Regina received a PhD in Cardiovascular Physiology/Pharmacology at the University of Göteborg in 1993. She then continued in academia for eight years.

During this time she worked at the University of Göteborg, University of Ottawa, University of Queensland and University of Nevada. In 1997 she became Associate Professor at the University of Göteborg.

Regina has a broad scientific background in human and animal physiology, particularly in cardiovascular physiology. She has published over 40 papers and several review articles and book chapters within the field. She has detailed knowledge in the area of atherosclerosis and cardiovascular physiology – including human disease pathophysiological mechanisms, medical need, current treatment and related pre-clinical science and capabilities.

During her sixteen years at AstraZeneca, Regina has worked in drug projects and been in project leader roles for drug projects from target discovery up to Phase 2 in clinical development, in addition to her line management responsibilities.

In January 2011, Regina was appointed Senior Director and strategy area lead for atherosclerotic cardiovascular disease and she was instrumental in establishing the Cardiac Regeneration research area focusing on heart failure. Regina also led the IMED Biotech Unit’s first mRNA programme, VEGF-A  from start to Phase 2 clinical development. In 2014, Regina was appointed Head of Bioscience Department Heart Failure Department with overall accountability to initiate and progress the portfolio in the cardiovascular and heart failure area.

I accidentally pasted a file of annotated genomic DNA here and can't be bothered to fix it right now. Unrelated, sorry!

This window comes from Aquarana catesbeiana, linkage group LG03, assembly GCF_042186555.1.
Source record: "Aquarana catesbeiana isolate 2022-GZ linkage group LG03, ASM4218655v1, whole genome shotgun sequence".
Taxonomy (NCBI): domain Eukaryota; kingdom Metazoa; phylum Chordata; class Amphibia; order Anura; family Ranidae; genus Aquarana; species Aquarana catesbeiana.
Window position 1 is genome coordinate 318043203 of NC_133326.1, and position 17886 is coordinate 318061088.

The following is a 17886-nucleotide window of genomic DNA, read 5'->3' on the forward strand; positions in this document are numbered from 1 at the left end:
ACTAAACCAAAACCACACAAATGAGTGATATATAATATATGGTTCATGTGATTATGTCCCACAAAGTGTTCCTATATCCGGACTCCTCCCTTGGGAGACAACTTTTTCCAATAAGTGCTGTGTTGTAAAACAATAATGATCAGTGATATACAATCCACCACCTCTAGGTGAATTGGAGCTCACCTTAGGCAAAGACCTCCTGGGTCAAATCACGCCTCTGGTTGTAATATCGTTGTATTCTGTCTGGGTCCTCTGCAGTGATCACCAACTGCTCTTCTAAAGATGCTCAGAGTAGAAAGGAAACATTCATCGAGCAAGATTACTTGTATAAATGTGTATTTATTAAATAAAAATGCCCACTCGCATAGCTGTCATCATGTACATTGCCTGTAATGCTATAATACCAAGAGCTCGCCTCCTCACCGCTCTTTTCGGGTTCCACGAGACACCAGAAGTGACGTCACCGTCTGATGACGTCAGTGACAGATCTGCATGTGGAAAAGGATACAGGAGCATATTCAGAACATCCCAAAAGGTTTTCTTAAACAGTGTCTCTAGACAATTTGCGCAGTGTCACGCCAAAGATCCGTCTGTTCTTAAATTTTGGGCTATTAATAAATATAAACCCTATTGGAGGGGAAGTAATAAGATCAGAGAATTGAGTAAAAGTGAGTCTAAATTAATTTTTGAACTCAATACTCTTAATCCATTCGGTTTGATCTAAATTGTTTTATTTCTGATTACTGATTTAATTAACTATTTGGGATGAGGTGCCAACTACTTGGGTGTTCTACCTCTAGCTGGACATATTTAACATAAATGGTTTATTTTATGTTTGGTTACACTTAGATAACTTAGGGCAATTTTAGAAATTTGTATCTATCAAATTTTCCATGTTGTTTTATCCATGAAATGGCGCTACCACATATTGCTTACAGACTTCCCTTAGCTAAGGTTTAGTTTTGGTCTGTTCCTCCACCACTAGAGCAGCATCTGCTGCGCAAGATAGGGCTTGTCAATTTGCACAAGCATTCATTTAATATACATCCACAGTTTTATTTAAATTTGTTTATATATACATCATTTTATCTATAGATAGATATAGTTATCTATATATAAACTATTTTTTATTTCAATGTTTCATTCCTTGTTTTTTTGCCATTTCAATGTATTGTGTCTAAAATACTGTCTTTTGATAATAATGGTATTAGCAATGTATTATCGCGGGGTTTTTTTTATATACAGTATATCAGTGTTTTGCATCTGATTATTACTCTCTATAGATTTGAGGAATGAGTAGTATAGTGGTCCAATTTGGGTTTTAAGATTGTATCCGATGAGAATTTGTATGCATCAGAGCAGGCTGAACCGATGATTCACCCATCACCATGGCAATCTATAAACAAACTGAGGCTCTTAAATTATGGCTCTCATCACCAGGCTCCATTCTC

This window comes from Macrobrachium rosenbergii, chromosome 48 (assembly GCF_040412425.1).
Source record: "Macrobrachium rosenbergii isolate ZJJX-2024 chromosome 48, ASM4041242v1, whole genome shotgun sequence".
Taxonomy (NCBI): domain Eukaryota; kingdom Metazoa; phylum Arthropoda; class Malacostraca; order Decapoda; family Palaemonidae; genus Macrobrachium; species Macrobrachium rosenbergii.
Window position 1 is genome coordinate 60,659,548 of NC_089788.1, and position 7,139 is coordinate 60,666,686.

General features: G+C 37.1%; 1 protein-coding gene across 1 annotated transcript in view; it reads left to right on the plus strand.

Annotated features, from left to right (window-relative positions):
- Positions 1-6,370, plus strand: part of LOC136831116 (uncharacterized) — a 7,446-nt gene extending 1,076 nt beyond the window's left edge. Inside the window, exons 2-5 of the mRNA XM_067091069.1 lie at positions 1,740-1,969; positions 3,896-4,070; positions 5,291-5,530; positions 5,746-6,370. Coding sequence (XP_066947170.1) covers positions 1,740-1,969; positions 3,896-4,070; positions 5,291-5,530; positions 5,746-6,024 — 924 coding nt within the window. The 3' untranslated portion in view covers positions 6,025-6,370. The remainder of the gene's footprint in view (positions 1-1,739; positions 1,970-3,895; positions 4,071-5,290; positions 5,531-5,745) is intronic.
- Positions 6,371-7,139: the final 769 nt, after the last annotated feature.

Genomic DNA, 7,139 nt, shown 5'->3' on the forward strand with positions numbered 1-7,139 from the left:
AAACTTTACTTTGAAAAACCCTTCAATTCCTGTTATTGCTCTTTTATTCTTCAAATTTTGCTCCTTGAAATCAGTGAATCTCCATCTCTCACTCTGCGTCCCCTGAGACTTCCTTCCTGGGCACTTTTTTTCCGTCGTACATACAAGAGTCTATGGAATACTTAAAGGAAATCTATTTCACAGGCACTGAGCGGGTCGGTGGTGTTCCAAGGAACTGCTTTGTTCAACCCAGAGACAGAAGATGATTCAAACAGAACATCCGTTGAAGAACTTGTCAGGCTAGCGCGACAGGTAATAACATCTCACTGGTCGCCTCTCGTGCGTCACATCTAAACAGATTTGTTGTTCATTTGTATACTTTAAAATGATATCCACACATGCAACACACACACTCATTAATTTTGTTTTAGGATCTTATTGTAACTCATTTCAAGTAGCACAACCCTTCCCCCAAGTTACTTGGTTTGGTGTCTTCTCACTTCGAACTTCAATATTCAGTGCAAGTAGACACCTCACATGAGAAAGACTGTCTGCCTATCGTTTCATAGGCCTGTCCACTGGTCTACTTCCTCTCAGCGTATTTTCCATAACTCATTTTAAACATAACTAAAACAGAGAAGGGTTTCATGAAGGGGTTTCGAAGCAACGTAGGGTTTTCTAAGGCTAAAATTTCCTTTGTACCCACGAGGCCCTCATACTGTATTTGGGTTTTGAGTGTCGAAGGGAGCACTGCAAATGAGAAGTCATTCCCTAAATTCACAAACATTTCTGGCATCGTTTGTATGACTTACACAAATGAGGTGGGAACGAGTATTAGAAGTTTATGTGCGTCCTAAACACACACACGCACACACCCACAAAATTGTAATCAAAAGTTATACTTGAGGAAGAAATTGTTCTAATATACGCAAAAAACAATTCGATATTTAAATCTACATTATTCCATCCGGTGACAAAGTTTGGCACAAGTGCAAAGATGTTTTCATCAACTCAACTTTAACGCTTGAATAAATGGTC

In 2017, she was promoted to Vice President and Head of Cardiovascular, Renal and Metabolism within the IMED Biotech Unit.

  Searching for a cure for heart failure

LATEST PROJECT

A cure for heart failure

SENIOR DIRECTOR

Senior Director and strategic area leader for cardiac regeneration, 2013

SENIOR DIRECTOR

Senior Director and strategic area leader for Atherosclerotic Cardiovascular Disease, 2010

PRESENTER AND PANELIST

Presenter and Panelist at the mRNA health conference Boston, 2014

  Featured publications

Imaging of atherosclerosis using non-invasive ultrasound

Imaging of Atherosclerosis in WHHL rabbits using non-invasive ultrasound. Wetterholm R, Caidahl K, Volkmann R, Brandt-Eliasson U, Fritsche-Danielson R, Gan LM. Ultrasound Med Biol. 2007: 33(5):720-6

Non-invasive real-time imaging of atherosclerosis

Non-invasive real-time imaging of atherosclerosis in mice using ultrasound biomicroscopy. Gan, L-M., Grönros, J., Hägg, U., Wikström, J. Theodoropoulos, C, and Fritsche-Danielson R. Atherosclerosis 2007: 190(2):313-320.

Effect of metalloproteinase inhibition on atherosclerotic plaque stability

Effect of broad-spectrum matrix metalloproteinase inhibition on atherosclerotic plaque stability. Johnson, J L., Fritsche-Danielson, R., Behrendt, M. Westin- Eriksson, A., Wennbo, H., Herslöf, H., Elebring, M., George, S., McPheat, W. and Jackson, C L. Cardiovascular Research 2006: 71(3):586-595.

Role of ADAMTS-1 in Atherosclerosis

Role of ADAMTS-1 in Atherosclerosis: Remodeling of Carotid Artery, Immunohistochemistry, and Proteolysis of Versican. Jönsson-Rylander, A-C, Nilsson T., Fritsche-Danielson R, Hammarström A, Behrendt M, AnderssonJ-O, Lindgren K, Andersson A-K, Wallbrandt P, Brodin P, Thelin A, Westin a, Hurt-Camejo E, Lee-Søgaard C-H. Arteriosclerosis, Thrombosis & Vascular Biology 2005: 25(1):180-5.

We got some recent data on primary human cardiac progenitor-like cells, where we could actually show that these cells could proliferate and we are now characterizing these cells and studying if they can be differentiated into cardiomyocytes, endothelial cells and vascular smooth muscle cells.

Regina Fritsche-Danielson